Reacting to Racism as an Asian-American; or the Virtues of Scrapple
I was hanging out with a small group of guys in the seniors’ lobby, where people would be between classes and during lunch. I was a high school senior, 17 years old, born in Bloomington, Indiana, raised in the suburbs of Maryland. I suppose my unassuming question jolted the heart and soul of the young man to whom I posed it.
“You’ve never had scrapple? How have you never had scrapple? You’re not American if you haven’t had scrapple.” He walked away, probably distracted by a slice of pizza. I doubt he realized the effect his reaction had; he very well may have forgotten about his comment as soon as he walked off.
I was taken aback. First I was confused. Is scrapple really that big of a deal? I felt ashamed and embarrassed that I hadn’t had this apparently landmark dish of the country I was so proud of. I mean, I secretly rooted for the USA over South Korea in the 2002 Men’s World Cup a few years before. How had I never had scrapple? What had my parents been withholding from me this whole time?
But that quickly turned into skepticism. How big of a deal was scrapple if I’d never heard of it? I ate chicken wings, pizza, and burgers all the time. What the hell was scrapple?
And why did he add the part about not being American? What did he mean? Did he even realize what he said? I got angry. I sat there, probably half-listening to the conversation my classmates were having around me. I tried to think of comebacks. He was long gone, but part of me wanted to walk back up to him and confront him, to get him good with a witty comeback or diss. Yeah, that would show him.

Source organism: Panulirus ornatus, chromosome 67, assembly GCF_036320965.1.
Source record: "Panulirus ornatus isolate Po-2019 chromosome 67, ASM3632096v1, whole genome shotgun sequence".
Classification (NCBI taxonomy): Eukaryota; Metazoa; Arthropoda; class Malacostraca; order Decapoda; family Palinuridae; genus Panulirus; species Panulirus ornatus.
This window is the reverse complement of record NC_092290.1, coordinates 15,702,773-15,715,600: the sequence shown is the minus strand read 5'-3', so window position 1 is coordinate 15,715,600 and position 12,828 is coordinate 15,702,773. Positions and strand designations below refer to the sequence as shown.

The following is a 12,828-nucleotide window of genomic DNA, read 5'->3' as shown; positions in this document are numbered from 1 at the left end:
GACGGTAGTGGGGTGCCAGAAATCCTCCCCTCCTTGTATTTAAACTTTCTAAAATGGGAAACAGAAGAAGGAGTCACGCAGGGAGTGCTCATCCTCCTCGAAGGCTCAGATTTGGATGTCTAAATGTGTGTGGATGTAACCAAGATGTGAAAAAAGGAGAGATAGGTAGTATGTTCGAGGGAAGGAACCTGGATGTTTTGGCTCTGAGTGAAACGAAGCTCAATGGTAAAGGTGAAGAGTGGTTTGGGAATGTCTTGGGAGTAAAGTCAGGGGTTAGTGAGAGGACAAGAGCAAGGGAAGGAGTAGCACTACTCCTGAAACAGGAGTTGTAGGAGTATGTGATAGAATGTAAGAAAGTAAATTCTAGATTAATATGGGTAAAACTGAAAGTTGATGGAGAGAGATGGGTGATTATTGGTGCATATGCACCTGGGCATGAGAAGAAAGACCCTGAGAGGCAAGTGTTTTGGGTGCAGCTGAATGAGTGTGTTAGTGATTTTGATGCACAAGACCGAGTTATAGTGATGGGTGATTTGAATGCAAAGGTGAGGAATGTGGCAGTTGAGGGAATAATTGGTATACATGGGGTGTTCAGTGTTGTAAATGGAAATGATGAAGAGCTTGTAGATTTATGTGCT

I kept playing it out in my head. I would go up and say, “What’s so American about it? Sounds gross.” Or I would go the other route: “Yeah, you think that’s American? Have you ever had Korean barbeque or Korean stew? That’s just as American, to try the different dishes of our immigrants. That’s what being American is, you ignorant F**K. Who the f**k do you think you are? I was born here. I’m smarter than you. I’m probably scoring better on the SATs than you. I know more about Harper Lee, JD Salinger, Fitzgerald, Hemingway than you. I’m getting better grades than you. I know more about American movies than you. I know more about the NFL than you. So who the f**k is more American?” Sure, some of those were petty thoughts. But it was hard not to feel petty with my identity under attack.
I never approached him though… it didn’t seem worth the effort. I didn’t know him well. He was a tall, preppy white guy who had joined our private all-guys school a year or two before. He was the kind of unimpressive rich screw-up who had transferred from another private school where he couldn’t hack it. The kind of kid who failed upward. That may have been the only time we’d even had a conversation, so it didn’t seem worth talking to him again.
I never addressed it. But apparently I still think about it. And I’ve been thinking about it again lately.
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First, outrage arose recently over a racist Fox News Chinatown segment, which was followed by a great Daily Show rebuttal by Ronny Chieng that went viral. Of course, the correspondent on Fox wasn’t reprimanded. He gave a weak apology and wasn’t fired, but the outrage was heard.
Then, the New York Times piece about a man being told to “Go back to China” struck a chord for sure, leading to a collection of reader responses about similar experiences. In the midst of these pieces, I was reminded of the scrapple story.
It can be confusing to process these experiences. Recently, I’ve talked to several Asian friends about racist experiences they’ve faced growing up, and it’s led me to contemplate why we didn’t talk at length about these things before.
I used to assume it wasn’t worth bringing up. It was a minor offense, but it wasn’t THAT egregious. It was just a dumb, ignorant person’s mistake. That’s all. I would think about the more severe offenses that people of various ethnicities suffer, whether it be racial slurs or violence. I didn’t think it was a big enough deal to complain about.